The only problem with this scenario is that most care management programs have very few "standard" processes that do not vary depending on the line of business, condition of the patient, client-specific goals (rules), and a myriad of other reasons. As a result, there isn’t a "standard case management process" from start to finish. This is why determining the clinical ROI, in addition to the financial ROI, is a much more nuanced process.
In all my years of experience, I have never implemented the same care management program twice. While the programs have the same overall goals and objectives, they all have different ways in which their programs are delivered and managed. These variances in practice make it very difficult to promise a prospective client that the software itself is going to give them a specific ROI.
In addition, vendors know that their software can streamline and automated processes and documentation, which will decrease workload and increase productivity. However, how the application is used is the most important factor in determining both the financial and clinical ROI. As we know, the vendor does not control that – the client does. The application can provide all the features and functions to improve efficiency and quality, streamline workflows, and automate processes based on client-specific rules, but that is only as good as the workflow processes the client implements. The vendor also cannot control how those processes are managed on a day-to-day basis once the application is implemented, thus reducing the chances of determining ROI.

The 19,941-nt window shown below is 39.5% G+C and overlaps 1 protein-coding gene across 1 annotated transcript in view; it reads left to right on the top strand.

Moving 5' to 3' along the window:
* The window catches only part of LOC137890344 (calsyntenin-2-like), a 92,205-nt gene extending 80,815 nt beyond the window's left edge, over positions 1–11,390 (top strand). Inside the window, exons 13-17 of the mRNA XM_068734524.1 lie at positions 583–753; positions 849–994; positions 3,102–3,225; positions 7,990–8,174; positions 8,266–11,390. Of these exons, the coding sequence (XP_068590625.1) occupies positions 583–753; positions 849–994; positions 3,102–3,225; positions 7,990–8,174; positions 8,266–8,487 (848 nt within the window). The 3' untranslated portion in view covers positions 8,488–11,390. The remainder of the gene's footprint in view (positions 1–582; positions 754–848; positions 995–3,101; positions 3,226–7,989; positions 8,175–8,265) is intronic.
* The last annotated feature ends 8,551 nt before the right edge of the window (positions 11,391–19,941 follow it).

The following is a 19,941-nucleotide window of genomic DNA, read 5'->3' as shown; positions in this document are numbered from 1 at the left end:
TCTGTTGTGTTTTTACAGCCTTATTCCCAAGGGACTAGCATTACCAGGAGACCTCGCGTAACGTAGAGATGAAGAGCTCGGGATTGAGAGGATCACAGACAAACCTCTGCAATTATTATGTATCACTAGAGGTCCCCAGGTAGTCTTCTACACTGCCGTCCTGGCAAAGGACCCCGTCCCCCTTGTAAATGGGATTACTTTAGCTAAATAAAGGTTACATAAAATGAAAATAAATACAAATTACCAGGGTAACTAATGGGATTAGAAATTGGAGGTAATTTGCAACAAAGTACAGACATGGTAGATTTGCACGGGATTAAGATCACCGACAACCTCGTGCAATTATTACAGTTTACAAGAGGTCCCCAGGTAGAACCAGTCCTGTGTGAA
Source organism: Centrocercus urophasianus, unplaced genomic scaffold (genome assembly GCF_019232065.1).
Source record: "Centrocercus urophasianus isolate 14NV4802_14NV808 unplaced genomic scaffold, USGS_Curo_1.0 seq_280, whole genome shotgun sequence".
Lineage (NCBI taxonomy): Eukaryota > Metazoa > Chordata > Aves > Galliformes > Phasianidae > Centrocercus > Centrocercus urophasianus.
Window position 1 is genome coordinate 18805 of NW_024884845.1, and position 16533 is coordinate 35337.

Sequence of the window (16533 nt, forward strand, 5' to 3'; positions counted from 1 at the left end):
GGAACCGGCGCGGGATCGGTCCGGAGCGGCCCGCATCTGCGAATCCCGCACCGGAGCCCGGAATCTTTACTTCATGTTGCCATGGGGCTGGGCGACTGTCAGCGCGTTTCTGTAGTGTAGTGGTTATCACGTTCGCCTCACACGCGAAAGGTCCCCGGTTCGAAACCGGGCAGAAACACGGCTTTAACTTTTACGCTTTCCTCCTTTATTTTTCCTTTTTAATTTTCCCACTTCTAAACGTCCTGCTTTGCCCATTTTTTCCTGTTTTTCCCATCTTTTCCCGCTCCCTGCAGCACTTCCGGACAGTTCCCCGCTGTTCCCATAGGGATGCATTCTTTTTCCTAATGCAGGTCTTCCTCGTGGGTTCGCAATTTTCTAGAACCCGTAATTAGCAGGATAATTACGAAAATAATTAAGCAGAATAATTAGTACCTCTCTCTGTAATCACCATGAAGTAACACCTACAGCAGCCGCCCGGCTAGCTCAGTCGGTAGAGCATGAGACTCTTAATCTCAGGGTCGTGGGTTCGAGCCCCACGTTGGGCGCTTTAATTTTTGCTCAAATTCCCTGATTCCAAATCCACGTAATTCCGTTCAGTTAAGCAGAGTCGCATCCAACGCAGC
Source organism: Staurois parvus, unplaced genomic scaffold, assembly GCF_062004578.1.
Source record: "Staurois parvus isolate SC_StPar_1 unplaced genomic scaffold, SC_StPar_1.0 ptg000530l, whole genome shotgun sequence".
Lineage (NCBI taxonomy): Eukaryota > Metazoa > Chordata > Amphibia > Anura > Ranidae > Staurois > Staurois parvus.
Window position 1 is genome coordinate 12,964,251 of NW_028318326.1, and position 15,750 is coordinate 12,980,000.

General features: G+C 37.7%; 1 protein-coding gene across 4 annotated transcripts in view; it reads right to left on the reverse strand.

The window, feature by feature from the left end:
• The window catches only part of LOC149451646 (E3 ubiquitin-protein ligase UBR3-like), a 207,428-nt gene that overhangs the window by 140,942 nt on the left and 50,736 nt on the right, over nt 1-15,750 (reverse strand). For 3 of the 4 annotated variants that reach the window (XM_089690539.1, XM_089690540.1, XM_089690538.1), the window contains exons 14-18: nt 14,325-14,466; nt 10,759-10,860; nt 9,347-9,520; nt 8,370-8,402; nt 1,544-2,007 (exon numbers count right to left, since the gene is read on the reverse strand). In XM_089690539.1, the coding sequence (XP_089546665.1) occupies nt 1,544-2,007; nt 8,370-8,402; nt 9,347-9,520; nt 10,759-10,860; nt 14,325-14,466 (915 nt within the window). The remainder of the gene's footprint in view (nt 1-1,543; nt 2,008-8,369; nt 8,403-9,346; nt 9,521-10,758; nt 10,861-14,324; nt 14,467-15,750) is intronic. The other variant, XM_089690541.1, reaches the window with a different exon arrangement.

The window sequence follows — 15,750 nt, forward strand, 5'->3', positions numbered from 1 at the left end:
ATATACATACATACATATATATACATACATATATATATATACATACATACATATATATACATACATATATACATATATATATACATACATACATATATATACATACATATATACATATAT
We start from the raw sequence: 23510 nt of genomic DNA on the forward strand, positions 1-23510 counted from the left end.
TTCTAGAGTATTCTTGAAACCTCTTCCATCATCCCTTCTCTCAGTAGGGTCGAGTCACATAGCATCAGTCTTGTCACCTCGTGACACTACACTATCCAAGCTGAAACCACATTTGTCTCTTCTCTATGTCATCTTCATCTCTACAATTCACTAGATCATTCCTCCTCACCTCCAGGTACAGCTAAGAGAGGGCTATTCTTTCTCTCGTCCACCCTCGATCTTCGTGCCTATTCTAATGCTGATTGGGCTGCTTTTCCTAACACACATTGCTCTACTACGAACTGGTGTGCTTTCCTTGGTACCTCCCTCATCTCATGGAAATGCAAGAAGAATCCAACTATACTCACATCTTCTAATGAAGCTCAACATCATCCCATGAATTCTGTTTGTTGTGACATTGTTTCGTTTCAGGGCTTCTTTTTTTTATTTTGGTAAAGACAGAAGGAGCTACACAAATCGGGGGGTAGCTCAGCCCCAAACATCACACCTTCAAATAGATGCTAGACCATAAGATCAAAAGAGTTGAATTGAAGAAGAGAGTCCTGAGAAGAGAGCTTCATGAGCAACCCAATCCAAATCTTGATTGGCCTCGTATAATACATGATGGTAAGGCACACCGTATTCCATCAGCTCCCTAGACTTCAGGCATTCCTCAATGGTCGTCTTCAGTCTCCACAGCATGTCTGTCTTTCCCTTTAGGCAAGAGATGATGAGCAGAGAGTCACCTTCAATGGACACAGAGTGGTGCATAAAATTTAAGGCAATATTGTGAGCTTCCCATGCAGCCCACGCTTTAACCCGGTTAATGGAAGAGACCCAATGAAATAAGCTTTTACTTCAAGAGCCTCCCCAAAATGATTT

Here are some factors to consider when thinking about how to calculate ROI: